Add a semi-interactive mode to launch a REPL on exception

It would be tremendously useful if CPython can drop me to a REPL when an uncaught exception happens so that I can poke around and examine the environment at that point. While we cannot make it the default behavior for the sake of backward compatibility, at least we can add a flag --semi-interactive to make it possible to preserve the “crime scene”. It’s called semi-interactive since the interpreter enters REPL only when an exception takes place. Additionally, we can respect an environment variable called PYTHONSEMIINTERACTIVE so that developers can set it in ~/.bash_profile and make it the default behavior locally.

Currently, we can do python -m pdb -c continue myscript.py, but that doesn’t work when you are executing a module, i.e. python3 -m pdb is incompatible with something like python3 -m mymodule.main. There doesn’t exist an environment variable to make launching pdb the default behavior either.

Maybe python -i an PYTHONINSPECT?

That’s the interactive mode. It drops me in a REPL even when no exceptions took place. The proposed semi-interactive mode only drops you to a REPL when there is an uncaught exception.

Normally I want the interpreter to exit(0) after executing the script, but in case things go wrong a REPL would be handy, hence the proposal.

python -m pdb -m mymodule.main works just fine.

Cool, didn’t know that’s possible! However, it seems that using debuggers can have a huge performance overhead, which somehow limits its adoption. Simply entering REPL is a lightweight alternative more suitable for production use.

As a researcher which deals with a lot of scientific code, I typically wrap the Python interpreter process in a long-running tmux session so that I don’t need to keep an active SSH session when the code is running. It is frustrating when I do a tmux attach -t 0, only to be greeted with a stack trace without sufficient information to tell what exactly went wrong. I don’t want to use a debugger if it slows down my code significantly since I have a lot of computation to do.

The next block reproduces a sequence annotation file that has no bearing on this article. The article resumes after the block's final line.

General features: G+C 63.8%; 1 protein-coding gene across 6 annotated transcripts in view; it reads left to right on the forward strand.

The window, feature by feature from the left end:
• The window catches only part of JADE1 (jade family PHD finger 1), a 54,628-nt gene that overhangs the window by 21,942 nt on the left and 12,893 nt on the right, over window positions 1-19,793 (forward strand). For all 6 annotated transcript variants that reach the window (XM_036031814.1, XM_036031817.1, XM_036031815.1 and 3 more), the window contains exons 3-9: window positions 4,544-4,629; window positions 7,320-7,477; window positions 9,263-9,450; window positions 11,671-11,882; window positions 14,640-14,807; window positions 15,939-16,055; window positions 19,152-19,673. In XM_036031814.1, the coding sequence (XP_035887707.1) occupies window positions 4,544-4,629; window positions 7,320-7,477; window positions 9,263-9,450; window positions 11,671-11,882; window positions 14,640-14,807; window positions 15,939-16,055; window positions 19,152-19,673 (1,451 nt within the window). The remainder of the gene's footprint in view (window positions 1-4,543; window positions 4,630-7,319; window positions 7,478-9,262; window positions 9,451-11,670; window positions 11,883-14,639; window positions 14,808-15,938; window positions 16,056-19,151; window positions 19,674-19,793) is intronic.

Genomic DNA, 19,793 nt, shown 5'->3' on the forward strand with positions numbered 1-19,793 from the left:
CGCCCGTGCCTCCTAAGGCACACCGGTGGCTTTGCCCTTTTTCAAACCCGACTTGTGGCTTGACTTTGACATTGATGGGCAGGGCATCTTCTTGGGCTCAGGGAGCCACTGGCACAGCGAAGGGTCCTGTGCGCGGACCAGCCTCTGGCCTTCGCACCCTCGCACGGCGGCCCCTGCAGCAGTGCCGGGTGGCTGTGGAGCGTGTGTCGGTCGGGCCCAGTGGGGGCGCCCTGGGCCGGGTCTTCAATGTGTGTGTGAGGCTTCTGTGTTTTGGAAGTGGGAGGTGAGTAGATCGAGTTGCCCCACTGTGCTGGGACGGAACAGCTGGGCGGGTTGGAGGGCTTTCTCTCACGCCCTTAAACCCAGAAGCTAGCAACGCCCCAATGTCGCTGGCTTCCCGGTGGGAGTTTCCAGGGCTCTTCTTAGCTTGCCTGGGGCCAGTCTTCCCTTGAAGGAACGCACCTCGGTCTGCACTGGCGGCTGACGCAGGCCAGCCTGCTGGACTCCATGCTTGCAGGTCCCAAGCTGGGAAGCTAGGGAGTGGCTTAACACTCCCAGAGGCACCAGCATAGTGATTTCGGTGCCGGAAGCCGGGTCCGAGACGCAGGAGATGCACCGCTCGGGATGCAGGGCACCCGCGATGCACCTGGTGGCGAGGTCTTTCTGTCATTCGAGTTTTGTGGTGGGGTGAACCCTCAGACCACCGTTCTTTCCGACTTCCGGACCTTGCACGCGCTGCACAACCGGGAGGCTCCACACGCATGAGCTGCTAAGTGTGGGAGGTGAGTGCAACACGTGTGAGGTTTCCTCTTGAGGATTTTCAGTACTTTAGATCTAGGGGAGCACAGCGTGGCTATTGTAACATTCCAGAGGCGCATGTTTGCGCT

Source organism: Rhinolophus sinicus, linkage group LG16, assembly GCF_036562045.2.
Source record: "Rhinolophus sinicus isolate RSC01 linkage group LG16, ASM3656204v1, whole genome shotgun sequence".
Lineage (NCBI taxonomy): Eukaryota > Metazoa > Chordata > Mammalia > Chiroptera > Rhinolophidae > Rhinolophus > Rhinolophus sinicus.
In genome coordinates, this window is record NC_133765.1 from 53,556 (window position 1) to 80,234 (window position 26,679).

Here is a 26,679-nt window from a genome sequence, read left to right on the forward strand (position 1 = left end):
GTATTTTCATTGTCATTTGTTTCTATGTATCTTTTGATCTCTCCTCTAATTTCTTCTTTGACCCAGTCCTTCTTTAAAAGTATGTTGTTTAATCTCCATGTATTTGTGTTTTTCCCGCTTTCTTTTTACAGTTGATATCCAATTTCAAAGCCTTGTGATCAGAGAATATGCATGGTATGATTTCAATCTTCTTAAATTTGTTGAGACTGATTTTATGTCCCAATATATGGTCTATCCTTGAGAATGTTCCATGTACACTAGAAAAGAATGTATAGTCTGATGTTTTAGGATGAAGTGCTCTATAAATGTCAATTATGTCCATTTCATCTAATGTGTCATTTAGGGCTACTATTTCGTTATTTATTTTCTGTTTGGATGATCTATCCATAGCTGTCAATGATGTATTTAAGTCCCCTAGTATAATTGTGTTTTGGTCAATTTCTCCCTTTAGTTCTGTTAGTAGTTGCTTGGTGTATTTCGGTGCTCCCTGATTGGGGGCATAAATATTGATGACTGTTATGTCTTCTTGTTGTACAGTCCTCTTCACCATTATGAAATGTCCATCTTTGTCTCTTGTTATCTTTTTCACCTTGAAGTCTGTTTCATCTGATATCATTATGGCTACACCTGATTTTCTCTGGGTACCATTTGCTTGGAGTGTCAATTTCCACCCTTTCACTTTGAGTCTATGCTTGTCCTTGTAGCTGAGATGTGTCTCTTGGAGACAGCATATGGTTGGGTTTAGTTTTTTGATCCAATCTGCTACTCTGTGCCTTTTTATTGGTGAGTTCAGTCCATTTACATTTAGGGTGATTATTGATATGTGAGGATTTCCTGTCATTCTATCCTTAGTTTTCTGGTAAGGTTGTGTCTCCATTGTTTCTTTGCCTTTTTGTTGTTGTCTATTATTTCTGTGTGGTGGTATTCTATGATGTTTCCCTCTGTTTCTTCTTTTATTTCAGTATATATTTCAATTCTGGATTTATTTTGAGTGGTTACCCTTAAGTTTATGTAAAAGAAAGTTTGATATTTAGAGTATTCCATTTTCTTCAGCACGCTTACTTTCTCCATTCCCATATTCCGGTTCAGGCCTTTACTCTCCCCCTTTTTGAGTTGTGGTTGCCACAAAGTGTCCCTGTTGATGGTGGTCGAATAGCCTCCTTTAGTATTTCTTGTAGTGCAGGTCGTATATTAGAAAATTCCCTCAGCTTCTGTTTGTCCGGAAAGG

Additionally, developers won’t expect their code to be wrong, so nobody will use python -m pdb in production if it has a high cost. On the other hand, the proposed semi-interactive mode doesn’t have any obvious performance implications, so I think people will happily adopt it.

How do you expect to be able to inspect the state of the execution at the place where the exception occurred if the code is not run under a debugger that is able to rewind the stack? Without the debugger, the only thing the interpreter can do is to give you access to the outermost scope, which is most likely completely uninformative regarding the reason of the exception (it is the analogous to having only the first line of the stack trace in the exception report).

If having access to the outermost frame is all you need, you can just change this:

def main():
    ...
if __name__ == '__main__':
   main()

into

def main():
    ...
if __name__ == '__main__':
    try:
        main()
    except Exception:
        breakpoint()

That’s a good point. We cannot know whether an exception is uncaught until it propagates to the outermost scope, but by that time we must rewind the stack to access the variables at the place where the exception was originally thrown…

See last_type, last_value, and last_traceback in the sys module. They’re used by post-portem debugging, e.g. import pdb; pdb.pm().

If you’re running your code under an IPython kernel (either directly or via QtConsole, Jupyter, Spyder, etc), you can jump immediately to the exception site post portem either automatically whenever one occurs with the %pdb magic, or afterward with the %debug magic. In Spyder at least, you can launch a kernel on the remote machine (which shouldn’t die if the SSH session closes), and then connect to it on your local Spyder, and use it as if you were connected locally, including the debug functionality mentioned above. Not sure if something like that would fully meet your requirements as it might be too high level for what you’re looking for, but given these are all scientific-oriented tools I figured I’d mention them.

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